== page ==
First Porsche and Red Bull partnership details emerge

Henry Valantine
The Porsche logo is seen on a car at the company's headquarters in Stuttgart-Zuffenhausen, Germany.

The Porsche logo is seen on a car at the company's headquarters.

Details of the planned partnership between Porsche and Red Bull have emerged for the first time in legal documents, with an announcement of their new relationship reportedly set for Thursday August 4.

A document from the Conseil de la Concurrence in Morocco has set out Porsche’s intentions to purchase 50% of the Red Bull Formula 1 operation which would make them equal partners in a 10-year agreement, as first reported by Motorsport-Total.

The document, reportedly submitted jointly between Porsche AG and Red Bull GmbH, contains details of Porsche’s plans to buy half of Red Bull Technology, although report this arrangement will extend into their separate Formula 1 business also.

Antitrust regulations require authorities within the EU and 20 countries outside the EU must see the agreement, and details are reportedly set to be released by the Moroccan authorities as part of its legislative requirement to publish such agreements once they are agreed.

Only Red Bull Technology is mentioned in the document, although an agreement will in all likelihood include AlphaTauri in being supplied with Porsche power, with the Red Bull sister team remaining fully in Red Bull’s hands.

Max Verstappen's Red Bull followed by an Alpine and an AlphaTauri. Melbourne April 2022.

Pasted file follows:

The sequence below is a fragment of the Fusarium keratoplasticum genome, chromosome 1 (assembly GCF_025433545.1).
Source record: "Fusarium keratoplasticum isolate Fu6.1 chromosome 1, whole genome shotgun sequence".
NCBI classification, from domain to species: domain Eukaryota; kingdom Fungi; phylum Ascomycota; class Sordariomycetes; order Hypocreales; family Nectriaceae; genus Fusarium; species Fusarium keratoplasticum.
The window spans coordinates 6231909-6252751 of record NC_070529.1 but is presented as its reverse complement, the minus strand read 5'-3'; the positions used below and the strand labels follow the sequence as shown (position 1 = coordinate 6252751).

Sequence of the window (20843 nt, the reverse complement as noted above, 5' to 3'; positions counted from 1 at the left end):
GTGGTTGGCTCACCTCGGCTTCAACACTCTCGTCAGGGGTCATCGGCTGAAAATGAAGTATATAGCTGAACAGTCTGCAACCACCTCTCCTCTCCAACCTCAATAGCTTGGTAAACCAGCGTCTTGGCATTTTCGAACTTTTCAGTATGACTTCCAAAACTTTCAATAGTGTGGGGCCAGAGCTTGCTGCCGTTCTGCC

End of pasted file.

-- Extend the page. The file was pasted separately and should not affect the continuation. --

Max Verstappen's Red Bull followed by an Alpine and an AlphaTauri during the Australian Grand Prix. Melbourne April 2022.

A partnership between Red Bull and Porsche has long been rumoured to have been in the pipeline, with the German marque set to confirm their entry into Formula 1 once the 2026 engine regulations have been finalised and approved by the FIA World Motor Sport Council.

There had been previous reports that an official announcement of the Red Bull-Porsche deal would come at the Austrian Grand Prix, but was delayed as the future engine formula was not fully agreed at the last World Motor Sport Council meeting at the end of June – although Alpine team principal Otmar Szafnauer acknowledged the “big things have been decided” surrounding the 2026 plans.

Meanwhile, reports of Audi lodging a bid to purchase a majority share of the Sauber Group persist, although Porsche’s fellow Volkswagen Group brand is not said to be as far along in finalising how their proposed involvement in Formula 1 will take shape.

PlanetF1 have approached Red Bull for comment.


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